Multi-range Decoy I/O Defense of Electrical Substations Against Industrial Control System Malware
Industrial control system malware campaigns, such as BlackEnergy and Dragonfly, targeted electrical substations at various ranges relative to the computers that pushed the attacks into substation relays after being infected. Worm-like propagation of industrial control system malware in the Internet traverses paths along computers that may be far from their target, and that often are completely unrelated to power grid functions. Industrial control system malware hop from computer to computer until landing on one that has access to a target industrial environment. Industrial control system malware enabled by spear-phishing or website redirection attacks exploit web browser vulnerabilities coupled with human factors of energy company personnel. Watering hole attacks cause the installation of industrial control system malware on the computers of power grid operators, and sometimes even on the protective relays of an electrical substation. In this chapter we present a line of work that creates and operates industrial mirages, i.e., phantom substation targets for industrial control system malware to pursue, to intercept such malware bound for the power grid. The discussion focuses on decoy I/O. We also generally describe other key elements of industrial mirage at large, and explain how decoy I/O and those elements work together as integral components of the industrial mirage capability. Industrial mirage is able to actively redirect industrial control system malware to decoys, and can sustain prolonged interaction with such malware. We validated this line of work against numerous malware samples involved in recent industrial control system malware campaigns.
KeywordsIndustrial control systems Malware Defensive deception.
This research is sponsored by the Air Force Office of Scientific Research and the U.S. Air Force Academy Center for Cyberspace Research under agreement number FA7000-16-2-0002. The U.S. Government is authorized to reproduce and distribute reprints for Government purposes notwithstanding any copyright notation thereon.
The views and conclusions contained herein are those of the authors and should not be interpreted as necessarily representing the official policies or endorsements, either expressed or implied, of the Air Force, Department of Defense, or the U.S. Government.
- 1.ICS-CERT: Cyber-attack against Ukrainian critical infrastructure. Available online at https://ics-cert.us-cert.gov/alerts/IR-ALERT-H-16-056-01
- 2.Lee RM, Assante J, Conway T (2016) Analysis of the cyber attack on the Ukrainian power grid. Defense use case white paper. Available online at https://ics.sans.org/media/E-ISAC_SANS_Ukraine_DUC_5.pdf Google Scholar
- 3.Symantec (2014) Dragonfly: cyberespionage attacks against energy suppliers. Available online at https://www.symantec.com/content/en/us/enterprise/media/security_response/whitepapers/Dragonfly_Threat_Against_Western_Energy_Suppliers.pdf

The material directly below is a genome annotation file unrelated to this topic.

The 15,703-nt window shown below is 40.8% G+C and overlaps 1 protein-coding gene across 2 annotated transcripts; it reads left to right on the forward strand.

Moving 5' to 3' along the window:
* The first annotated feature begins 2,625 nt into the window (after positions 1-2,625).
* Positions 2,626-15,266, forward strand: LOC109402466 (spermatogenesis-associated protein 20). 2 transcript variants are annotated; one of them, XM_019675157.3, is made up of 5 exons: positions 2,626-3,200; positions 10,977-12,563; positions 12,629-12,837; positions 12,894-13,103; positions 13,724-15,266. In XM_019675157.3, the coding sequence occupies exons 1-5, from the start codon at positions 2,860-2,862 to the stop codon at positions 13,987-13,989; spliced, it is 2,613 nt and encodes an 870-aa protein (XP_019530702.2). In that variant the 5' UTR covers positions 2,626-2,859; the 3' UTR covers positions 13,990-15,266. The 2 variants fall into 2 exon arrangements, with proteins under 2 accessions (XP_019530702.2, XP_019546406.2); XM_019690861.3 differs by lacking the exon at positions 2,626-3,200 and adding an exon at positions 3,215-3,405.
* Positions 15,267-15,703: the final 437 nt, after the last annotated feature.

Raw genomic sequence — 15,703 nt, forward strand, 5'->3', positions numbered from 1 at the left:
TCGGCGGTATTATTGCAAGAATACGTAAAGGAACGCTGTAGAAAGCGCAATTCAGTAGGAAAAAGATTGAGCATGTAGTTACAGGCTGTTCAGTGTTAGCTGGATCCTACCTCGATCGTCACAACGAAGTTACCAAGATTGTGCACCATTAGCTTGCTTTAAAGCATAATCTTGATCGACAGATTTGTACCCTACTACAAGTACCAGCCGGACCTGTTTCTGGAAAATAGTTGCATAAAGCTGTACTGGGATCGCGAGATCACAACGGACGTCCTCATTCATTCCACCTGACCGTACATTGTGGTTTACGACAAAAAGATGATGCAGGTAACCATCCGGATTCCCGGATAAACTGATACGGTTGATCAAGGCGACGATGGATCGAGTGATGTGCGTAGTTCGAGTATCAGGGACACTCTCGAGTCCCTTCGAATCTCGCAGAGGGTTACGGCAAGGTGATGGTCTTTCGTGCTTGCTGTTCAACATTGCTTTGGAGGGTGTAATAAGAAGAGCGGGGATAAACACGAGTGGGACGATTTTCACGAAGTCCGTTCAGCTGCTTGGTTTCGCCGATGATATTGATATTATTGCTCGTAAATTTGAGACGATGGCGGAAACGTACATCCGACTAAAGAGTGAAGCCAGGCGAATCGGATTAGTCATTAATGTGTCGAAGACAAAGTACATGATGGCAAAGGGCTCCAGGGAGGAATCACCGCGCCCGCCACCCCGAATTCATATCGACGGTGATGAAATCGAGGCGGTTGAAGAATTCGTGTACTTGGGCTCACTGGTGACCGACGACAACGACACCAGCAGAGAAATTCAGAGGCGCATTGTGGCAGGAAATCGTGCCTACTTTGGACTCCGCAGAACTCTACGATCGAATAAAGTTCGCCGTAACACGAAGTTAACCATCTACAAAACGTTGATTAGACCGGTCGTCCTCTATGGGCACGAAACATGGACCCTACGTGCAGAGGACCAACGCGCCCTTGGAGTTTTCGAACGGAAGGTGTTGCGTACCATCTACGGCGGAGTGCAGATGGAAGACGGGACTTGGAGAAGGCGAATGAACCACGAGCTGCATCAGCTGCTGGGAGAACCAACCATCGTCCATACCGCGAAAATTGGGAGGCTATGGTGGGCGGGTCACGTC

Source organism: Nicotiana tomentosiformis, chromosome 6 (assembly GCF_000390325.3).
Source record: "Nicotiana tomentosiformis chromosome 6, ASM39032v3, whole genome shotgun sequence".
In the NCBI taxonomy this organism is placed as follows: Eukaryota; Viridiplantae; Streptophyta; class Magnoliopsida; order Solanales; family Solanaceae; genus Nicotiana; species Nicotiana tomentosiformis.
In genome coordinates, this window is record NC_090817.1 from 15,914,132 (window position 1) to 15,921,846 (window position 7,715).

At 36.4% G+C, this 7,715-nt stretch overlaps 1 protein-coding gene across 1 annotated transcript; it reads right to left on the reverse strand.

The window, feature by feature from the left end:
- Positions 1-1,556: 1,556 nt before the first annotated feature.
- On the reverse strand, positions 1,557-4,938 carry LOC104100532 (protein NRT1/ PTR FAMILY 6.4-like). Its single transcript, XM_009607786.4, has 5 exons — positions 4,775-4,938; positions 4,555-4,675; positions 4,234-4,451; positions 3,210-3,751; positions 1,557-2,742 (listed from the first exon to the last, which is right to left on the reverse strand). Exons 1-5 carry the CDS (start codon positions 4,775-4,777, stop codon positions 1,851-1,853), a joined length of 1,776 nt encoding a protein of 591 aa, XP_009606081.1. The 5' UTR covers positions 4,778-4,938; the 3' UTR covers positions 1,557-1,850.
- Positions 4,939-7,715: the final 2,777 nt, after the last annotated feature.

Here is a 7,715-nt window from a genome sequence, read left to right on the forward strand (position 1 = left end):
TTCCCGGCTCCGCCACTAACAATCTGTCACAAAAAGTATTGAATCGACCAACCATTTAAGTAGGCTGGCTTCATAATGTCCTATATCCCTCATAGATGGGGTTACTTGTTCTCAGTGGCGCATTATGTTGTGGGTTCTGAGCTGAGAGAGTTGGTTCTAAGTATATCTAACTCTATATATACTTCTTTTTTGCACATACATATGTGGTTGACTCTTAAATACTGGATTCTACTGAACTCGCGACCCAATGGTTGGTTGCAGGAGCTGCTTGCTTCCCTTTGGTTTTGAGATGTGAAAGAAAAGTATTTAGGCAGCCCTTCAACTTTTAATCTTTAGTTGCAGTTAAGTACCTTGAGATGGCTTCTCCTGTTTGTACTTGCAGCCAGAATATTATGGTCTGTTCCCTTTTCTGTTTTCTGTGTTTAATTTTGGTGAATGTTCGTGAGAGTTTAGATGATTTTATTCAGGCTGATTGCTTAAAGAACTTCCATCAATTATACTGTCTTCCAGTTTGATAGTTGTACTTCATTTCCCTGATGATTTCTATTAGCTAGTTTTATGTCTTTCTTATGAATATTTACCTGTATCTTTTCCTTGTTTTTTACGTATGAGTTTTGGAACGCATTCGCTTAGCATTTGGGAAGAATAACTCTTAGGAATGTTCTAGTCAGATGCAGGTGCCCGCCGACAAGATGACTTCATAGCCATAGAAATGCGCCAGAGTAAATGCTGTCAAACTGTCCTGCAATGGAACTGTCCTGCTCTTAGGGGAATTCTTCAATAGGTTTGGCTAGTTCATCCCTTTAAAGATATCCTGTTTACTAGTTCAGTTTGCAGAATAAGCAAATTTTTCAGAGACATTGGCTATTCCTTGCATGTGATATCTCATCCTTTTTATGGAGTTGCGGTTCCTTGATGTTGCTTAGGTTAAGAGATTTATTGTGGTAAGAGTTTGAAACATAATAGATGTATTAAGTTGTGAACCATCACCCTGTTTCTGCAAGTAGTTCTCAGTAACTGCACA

- 4.Lezi S (2014) Scanderbeg, the hero of Europe. CreateSpace Independent Publishing Platform, Scotts ValleyGoogle Scholar
- 5.Falliere N, Murchu LO, Chien E (2011) W32.Stuxnet Dossier. Symantec security response, version 1.4. Available online at http://www.symantec.com/content/en/us/enterprise/media/security_response/whitepapers/w32_stuxnet_dossier.pdf
- 6.Siemens: What properties, advantages and special features does the S7 protocol offer? Available online at https://support.industry.siemens.com/cs/document/26483647/what-properties-advantages-and-special-features-does-the-s7-protocol/-offer-?dti=0&lc=en-WW
- 7.Homan J, McBride S, Caldwell R (2016) IronGate ICS malware – Nothing to see here…Masking malicious activity on SCADA systems. FireEye threat research Blog. Available online at https://www.fireeye.com/blog/threat-research/2016/06/irongate_ics_malware.html Google Scholar
- 8.Buza DI, Juhasz F, Miru G, Felegyhazi M, Holczer T (2014) CryPLH: Protecting smart energy systems from targeted attacks with a PLC honeypot. Smart grid security, vol 8448. Springer, Berlin, pp 181–192Google Scholar
- 9.Rist L, Vestergaard J, Haslinger D, De Pasquale A, Smith J, CONPOT ICS/SCADA honeypot. Available online at http://conpot.org
- 11.International Electrotechnical Commission (2004) IEC 61850 – Communication Networks and Systems in Substations, parts 1 through 9Google Scholar
- 15.Rrushi J, DNIC architectural developments for 0-Knowledge detection of OPC malware. Currently in the second round of review at IEEE Trans Dependable Secure ComputGoogle Scholar
- 16.Lange J, Iwanitz F, Burke T (2010) OPC – from data access to unified architecture, 4th edn. VDE Verlag GmbH, BerlinGoogle Scholar
- 17.International Organization for Standardization, Technical Committee 184: manufacturing message specification. Available online at https://www.iso.org
- 18.RTDS Technologies: real time digital power simulator. Available online at https://www.rtds.com
- 23.Searcy W, Nowicki S (2005) The evolution of animal communication – reliability and deception in signaling systems. Princeton University Press, PrincetonGoogle Scholar
- 28.The Apache Software Foundation: Apache Hadoop. Available online at http://hadoop.apache.org
- 29.The Apache Software Foundation: MapReduce. Available online at https://hadoop.apache.org/docs/r1.2.1/mapred_tutorial.html
- 30.Lie D, Thekkath CA, Mitchell M, Lincoln P, Boneh D, Mitchell JC, Horowitz M (2000) Architectural support for copy and tamper resistant software. In: Architectural Support for Programming Languages and Operating Systems (ASPLOS IX). ACM, New York, pp 168–177Google Scholar
- 31.Chen B, Morris R (2003) Certifying program execution with secure processors. In: Proceedings of the Usenix Workshop on Hot Topics in Operating Systems. Lihue, HawaiiGoogle Scholar
- 32.DNP Technical committee: distributed network protocol. Available online at https://www.dnp.org